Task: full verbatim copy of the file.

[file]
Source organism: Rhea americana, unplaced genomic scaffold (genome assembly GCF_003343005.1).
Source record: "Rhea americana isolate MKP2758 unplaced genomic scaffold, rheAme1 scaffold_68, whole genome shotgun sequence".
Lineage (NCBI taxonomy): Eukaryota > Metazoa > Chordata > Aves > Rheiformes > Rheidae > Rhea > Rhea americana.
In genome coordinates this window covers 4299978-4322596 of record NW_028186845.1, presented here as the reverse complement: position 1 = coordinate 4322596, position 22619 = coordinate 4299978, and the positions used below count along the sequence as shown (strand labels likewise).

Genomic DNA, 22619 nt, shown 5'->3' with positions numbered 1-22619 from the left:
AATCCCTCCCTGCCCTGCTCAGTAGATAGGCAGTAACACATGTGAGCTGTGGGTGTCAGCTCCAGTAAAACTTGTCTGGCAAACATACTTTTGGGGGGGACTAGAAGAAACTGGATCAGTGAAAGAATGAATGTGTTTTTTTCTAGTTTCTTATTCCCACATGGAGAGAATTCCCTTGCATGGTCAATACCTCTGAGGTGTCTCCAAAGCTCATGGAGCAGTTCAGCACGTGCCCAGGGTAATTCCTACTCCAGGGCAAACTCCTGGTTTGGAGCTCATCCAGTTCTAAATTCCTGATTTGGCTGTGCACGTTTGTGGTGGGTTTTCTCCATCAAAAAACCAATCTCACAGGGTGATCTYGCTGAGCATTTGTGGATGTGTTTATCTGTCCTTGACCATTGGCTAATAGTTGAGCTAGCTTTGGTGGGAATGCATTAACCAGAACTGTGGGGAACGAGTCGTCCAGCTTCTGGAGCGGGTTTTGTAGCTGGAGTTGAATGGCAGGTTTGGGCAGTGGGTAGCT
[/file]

Source organism: Rhea americana, unplaced genomic scaffold (genome assembly GCF_003343005.1).
Source record: "Rhea americana isolate MKP2758 unplaced genomic scaffold, rheAme1 scaffold_68, whole genome shotgun sequence".
Lineage (NCBI taxonomy): Eukaryota > Metazoa > Chordata > Aves > Rheiformes > Rheidae > Rhea > Rhea americana.
In genome coordinates this window covers 4299978-4322596 of record NW_028186845.1, presented here as the reverse complement: position 1 = coordinate 4322596, position 22619 = coordinate 4299978, and the positions used below count along the sequence as shown (strand labels likewise).

Genomic DNA, 22619 nt, shown 5'->3' with positions numbered 1-22619 from the left:
AATCCCTCCCTGCCCTGCTCAGTAGATAGGCAGTAACACATGTGAGCTGTGGGTGTCAGCTCCAGTAAAACTTGTCTGGCAAACATACTTTTGGGGGGGACTAGAAGAAACTGGATCAGTGAAAGAATGAATGTGTTTTTTTCTAGTTTCTTATTCCCACATGGAGAGAATTCCCTTGCATGGTCAATACCTCTGAGGTGTCTCCAAAGCTCATGGAGCAGTTCAGCACGTGCCCAGGGTAATTCCTACTCCAGGGCAAACTCCTGGTTTGGAGCTCATCCAGTTCTAAATTCCTGATTTGGCTGTGCACGTTTGTGGTGGGTTTTCTCCATCAAAAAACCAATCTCACAGGGTGATCTYGCTGAGCATTTGTGGATGTGTTTATCTGTCCTTGACCATTGGCTAATAGTTGAGCTAGCTTTGGTGGGAATGCATTAACCAGAACTGTGGGGAACGAGTCGTCCAGCTTCTGGAGCGGGTTTTGTAGCTGGAGTTGAATGGCAGGTTTGGGCAGTGGGTAGCT